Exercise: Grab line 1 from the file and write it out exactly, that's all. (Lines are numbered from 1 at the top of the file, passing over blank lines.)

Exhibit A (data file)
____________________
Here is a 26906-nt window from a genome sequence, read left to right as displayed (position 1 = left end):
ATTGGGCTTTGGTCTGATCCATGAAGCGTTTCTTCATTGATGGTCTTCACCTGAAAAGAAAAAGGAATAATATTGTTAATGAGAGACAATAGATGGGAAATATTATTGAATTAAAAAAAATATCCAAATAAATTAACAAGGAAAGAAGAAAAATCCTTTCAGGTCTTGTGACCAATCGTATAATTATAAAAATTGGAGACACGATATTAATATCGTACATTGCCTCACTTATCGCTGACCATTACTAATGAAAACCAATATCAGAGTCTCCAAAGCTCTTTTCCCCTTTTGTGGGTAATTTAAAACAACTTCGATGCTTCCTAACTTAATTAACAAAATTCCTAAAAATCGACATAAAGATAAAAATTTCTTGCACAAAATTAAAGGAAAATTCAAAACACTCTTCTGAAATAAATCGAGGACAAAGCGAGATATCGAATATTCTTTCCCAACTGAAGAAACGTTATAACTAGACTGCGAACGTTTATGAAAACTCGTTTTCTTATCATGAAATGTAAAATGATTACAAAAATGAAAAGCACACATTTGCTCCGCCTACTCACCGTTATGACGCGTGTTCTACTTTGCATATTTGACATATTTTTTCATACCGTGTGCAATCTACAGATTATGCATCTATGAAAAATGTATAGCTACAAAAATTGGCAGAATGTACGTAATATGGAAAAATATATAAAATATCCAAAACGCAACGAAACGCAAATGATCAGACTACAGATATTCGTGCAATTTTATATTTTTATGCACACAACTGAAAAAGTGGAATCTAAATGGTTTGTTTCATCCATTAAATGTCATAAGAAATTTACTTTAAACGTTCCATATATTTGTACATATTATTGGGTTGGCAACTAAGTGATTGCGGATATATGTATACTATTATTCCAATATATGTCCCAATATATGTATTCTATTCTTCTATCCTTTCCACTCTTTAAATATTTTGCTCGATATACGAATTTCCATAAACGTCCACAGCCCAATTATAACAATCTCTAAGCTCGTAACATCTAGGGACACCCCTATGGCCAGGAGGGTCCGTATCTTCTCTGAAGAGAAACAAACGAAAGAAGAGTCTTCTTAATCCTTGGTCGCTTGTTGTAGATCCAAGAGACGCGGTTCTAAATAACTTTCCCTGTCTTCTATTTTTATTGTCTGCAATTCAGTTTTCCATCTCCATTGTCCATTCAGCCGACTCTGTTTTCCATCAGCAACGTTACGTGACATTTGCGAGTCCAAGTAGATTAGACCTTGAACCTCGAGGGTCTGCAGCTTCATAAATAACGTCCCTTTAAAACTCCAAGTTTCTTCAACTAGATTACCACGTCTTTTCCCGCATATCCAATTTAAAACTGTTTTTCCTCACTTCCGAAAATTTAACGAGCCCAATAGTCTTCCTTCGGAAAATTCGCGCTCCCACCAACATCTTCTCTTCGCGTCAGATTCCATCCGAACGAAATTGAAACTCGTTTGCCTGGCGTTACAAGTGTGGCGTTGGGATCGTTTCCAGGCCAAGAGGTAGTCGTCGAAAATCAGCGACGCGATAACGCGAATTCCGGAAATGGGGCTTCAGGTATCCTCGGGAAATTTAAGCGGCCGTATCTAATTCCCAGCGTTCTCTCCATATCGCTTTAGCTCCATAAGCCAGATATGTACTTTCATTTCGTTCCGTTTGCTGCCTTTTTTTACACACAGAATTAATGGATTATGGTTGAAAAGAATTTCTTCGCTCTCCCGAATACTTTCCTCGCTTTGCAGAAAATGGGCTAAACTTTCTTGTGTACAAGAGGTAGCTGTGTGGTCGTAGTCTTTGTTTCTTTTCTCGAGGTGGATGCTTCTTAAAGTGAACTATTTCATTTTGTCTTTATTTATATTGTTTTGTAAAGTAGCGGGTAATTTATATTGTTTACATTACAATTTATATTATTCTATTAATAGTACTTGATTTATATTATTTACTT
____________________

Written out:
Here is a 26906-nt window from a genome sequence, read left to right as displayed (position 1 = left end):